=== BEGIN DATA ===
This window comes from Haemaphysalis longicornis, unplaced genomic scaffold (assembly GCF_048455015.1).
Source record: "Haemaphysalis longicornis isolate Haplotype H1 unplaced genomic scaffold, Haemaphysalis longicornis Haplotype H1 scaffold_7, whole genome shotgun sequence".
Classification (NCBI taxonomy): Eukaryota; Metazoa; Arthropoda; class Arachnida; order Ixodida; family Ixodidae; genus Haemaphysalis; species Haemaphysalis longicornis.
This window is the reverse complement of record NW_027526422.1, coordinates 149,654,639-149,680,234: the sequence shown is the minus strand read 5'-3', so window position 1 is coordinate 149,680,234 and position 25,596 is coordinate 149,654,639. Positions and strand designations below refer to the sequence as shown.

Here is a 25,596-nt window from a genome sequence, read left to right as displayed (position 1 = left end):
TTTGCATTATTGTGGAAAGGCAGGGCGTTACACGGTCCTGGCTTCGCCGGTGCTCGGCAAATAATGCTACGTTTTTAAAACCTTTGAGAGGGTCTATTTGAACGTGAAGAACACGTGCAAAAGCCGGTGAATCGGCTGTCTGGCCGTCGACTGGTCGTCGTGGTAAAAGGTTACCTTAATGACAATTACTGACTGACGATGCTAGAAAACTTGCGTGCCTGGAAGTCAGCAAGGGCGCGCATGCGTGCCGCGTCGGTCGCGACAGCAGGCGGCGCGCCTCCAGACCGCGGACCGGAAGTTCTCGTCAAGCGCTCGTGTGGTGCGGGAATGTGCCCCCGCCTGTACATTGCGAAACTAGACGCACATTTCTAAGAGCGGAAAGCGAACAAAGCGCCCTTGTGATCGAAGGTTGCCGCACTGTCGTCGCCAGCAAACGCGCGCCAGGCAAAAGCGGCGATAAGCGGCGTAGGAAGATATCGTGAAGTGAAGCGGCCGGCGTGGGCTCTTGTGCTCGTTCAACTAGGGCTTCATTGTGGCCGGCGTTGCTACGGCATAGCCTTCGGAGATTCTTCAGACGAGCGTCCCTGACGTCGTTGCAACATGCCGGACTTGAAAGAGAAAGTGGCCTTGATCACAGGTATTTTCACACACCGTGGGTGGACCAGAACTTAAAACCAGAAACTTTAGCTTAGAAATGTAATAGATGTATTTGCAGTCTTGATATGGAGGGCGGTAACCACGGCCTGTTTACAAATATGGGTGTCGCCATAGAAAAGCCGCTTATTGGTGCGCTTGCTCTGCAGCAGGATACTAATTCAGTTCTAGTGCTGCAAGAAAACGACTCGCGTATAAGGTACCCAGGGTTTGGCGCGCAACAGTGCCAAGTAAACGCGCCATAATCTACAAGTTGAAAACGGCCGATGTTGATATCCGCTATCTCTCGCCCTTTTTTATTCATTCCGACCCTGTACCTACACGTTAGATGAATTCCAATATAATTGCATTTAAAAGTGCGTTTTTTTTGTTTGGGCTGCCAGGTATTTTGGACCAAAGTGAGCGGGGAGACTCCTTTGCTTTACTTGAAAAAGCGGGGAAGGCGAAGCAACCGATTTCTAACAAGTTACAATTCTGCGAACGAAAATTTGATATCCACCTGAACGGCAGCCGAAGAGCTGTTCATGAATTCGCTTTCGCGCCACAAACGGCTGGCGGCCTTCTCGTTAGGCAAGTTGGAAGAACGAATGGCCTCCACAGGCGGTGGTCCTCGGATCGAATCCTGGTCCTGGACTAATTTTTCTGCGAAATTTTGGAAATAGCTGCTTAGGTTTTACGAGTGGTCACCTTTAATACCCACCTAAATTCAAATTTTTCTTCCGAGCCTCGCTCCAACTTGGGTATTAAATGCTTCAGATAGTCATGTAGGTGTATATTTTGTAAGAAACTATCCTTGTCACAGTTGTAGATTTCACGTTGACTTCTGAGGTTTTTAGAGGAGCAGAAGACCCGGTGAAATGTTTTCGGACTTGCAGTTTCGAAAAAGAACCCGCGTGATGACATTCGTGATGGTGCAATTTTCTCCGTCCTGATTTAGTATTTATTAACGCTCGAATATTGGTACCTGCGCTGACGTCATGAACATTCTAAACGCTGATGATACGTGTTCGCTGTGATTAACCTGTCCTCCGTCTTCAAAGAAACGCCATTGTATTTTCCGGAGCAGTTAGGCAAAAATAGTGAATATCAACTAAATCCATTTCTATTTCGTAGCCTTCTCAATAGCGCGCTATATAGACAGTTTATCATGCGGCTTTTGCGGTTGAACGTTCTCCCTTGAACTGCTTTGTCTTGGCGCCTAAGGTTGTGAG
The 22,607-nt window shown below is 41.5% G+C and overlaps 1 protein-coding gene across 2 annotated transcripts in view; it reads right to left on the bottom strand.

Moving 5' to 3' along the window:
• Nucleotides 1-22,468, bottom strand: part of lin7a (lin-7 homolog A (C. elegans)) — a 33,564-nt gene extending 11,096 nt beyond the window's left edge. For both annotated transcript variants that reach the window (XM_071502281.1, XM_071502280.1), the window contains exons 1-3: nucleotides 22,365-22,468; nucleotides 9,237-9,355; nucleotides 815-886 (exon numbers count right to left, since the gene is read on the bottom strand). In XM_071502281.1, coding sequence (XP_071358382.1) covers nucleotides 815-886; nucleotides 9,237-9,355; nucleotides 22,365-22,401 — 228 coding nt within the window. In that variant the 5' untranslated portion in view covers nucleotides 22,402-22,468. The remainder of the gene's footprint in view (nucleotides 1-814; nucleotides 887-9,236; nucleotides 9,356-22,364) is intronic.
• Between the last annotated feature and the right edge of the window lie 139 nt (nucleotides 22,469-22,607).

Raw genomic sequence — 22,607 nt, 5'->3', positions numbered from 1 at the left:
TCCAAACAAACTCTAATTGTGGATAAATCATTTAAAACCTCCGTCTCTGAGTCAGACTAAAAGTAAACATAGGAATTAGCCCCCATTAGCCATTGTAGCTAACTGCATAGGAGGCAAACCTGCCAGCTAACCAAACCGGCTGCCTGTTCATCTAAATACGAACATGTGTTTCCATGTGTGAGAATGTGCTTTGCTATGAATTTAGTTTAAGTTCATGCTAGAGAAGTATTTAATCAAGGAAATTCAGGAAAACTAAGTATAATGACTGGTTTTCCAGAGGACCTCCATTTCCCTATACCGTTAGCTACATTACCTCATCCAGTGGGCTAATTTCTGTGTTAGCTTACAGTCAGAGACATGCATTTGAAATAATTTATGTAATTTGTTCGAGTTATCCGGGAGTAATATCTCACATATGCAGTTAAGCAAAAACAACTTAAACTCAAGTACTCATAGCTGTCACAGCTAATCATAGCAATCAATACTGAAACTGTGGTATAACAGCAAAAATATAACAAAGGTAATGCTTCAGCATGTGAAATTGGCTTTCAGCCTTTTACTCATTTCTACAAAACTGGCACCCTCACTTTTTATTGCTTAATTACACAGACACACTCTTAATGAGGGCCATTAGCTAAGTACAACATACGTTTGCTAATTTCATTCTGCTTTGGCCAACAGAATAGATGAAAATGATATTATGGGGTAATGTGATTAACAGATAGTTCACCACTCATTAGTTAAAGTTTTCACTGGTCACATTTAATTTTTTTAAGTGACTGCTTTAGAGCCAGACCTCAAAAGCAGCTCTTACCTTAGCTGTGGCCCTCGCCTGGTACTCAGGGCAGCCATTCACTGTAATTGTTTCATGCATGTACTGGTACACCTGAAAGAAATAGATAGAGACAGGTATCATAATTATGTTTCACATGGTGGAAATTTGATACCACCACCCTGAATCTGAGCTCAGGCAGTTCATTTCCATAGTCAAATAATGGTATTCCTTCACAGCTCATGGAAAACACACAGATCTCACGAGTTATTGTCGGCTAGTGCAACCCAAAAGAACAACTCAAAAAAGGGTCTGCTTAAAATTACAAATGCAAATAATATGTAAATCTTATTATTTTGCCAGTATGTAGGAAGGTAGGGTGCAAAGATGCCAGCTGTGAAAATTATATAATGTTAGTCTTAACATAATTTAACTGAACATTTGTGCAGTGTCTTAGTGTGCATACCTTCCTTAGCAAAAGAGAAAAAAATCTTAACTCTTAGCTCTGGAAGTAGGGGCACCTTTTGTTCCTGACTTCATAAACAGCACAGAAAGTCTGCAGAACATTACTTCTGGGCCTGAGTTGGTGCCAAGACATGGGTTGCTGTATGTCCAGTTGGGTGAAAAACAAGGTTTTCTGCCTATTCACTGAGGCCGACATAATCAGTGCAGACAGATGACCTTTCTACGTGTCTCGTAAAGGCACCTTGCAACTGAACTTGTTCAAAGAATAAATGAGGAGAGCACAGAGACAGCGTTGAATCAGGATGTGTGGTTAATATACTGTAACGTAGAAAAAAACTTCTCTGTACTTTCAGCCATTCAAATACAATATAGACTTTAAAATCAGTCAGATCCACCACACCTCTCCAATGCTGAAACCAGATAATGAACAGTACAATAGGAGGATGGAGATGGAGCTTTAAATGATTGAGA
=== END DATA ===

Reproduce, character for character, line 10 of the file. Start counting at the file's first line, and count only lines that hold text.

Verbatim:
• Between the last annotated feature and the right edge of the window lie 139 nt (nucleotides 22,469-22,607).